Gene gain and loss analysis

Gene gain and loss was tested by two methods: (i) Count [46], which can perform ancestral genome reconstruction by posterior probabilities in a phylogenetic birth-and-death model. Rates were optimized using a gain–loss–duplication model, with default parameters and allowing different gain–loss and duplication–loss rates for different branches, and one hundred rounds of optimization. (ii) Gloome [47], which enables accurate inference of gain and loss events by a stochastic mapping approach, using a variable gain and loss ratio.

Analysis of selection pressure by Ka/Ks ratio

Tajima’s D statistic [77] was determined with DNASp 5.0 [78], using a sliding-window approach.

Transcriptome analysis

We used transcriptome data from our own earlier studies. These included: cultivation of T. reesei QM 9414 on D-glucose, glycerol, lactose, and wheat straw in batch cultures [79, 80], during induction of asexual sporulation [81], at the onset of confrontation with the basidiomycete Thanatephorus spp./Rhizoctonia solani [82], and during growth on lactose in lae1 knock-out and lae1-overexpressing strains [51]. All transcriptome data were obtained by oligonucleotide array hybridization, using a high-density oligonucleotide microarray (Roche-NimbleGen, Inc., Madison, WI) with 60-mer probes representing the 9123 genes of T. reesei. Values were normalized by quantile normalization [83] and the RMA algorithm [84]. After elimination of transcripts that exhibited an SD >20% of the mean value within replicates, false discovery rates [85] were used to assess the significance of values. All transcriptome data and the related protocols are available at the GEO web site ( under the accession numbers given in the cited papers.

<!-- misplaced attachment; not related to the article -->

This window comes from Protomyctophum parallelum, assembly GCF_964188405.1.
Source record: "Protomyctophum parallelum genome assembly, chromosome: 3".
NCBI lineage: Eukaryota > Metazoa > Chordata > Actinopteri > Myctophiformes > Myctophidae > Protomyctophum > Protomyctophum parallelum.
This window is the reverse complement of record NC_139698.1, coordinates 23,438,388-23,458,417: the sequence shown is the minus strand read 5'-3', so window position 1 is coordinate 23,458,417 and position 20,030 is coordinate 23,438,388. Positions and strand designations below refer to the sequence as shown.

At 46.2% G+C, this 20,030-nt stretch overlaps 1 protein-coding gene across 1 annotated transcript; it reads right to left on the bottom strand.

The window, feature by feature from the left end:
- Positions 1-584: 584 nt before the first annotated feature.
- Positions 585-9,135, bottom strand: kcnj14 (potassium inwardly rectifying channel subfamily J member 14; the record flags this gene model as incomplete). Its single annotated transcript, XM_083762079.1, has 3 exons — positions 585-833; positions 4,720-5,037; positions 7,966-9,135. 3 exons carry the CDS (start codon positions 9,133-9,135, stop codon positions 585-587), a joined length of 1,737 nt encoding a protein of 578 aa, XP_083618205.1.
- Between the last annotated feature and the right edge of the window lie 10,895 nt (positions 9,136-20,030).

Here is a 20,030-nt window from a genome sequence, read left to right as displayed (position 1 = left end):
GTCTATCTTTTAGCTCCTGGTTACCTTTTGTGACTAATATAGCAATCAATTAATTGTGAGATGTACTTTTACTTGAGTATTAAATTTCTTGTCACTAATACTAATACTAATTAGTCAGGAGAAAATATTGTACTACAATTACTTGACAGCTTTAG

Gene duplications


Horizontal gene transfer


Lateral gene transfer


Major facilitator superfamily


Polyketide synthase


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The authors acknowledge the permission by Igor V. Grigoriev to use sequence data from yet unpublished T. longibrachiatum and T. citrinoviride genomes sequenced by the Joint Genome Institute of the US Department of Energy. The authors are grateful to Michael Sulyok, University of Applied Life Sciences of Vienna, for performing the trichodermol analyses.


The work was supported by a grants from the Austrian Science Fund to CPK (I-1249) and ISD (P25613-B20).

Availability of data and materials

The datasets supporting the conclusions of this article are included within the article, its additional (supplementary) files and in the references specified in Materials and Methods.

Authors’ contributions

Planned and designed the study: CPK; analysed and interpreted data: ISD, EMK, CPK; wrote the paper: ISD, EMK and CPK. All authors read and approved the final manuscript.

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The authors declare that they have no competing interests.

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All authors have read the article and agreed on its publication.

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Not applicable.

Note added in Proof

After submission of this paper, Derntl et al. [86] reported the regulation of sorbicillin biosynthesis in T. reesei by the transcription factors SOR3 and SOR4.

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Correspondence to Christian P. Kubicek.

Additional files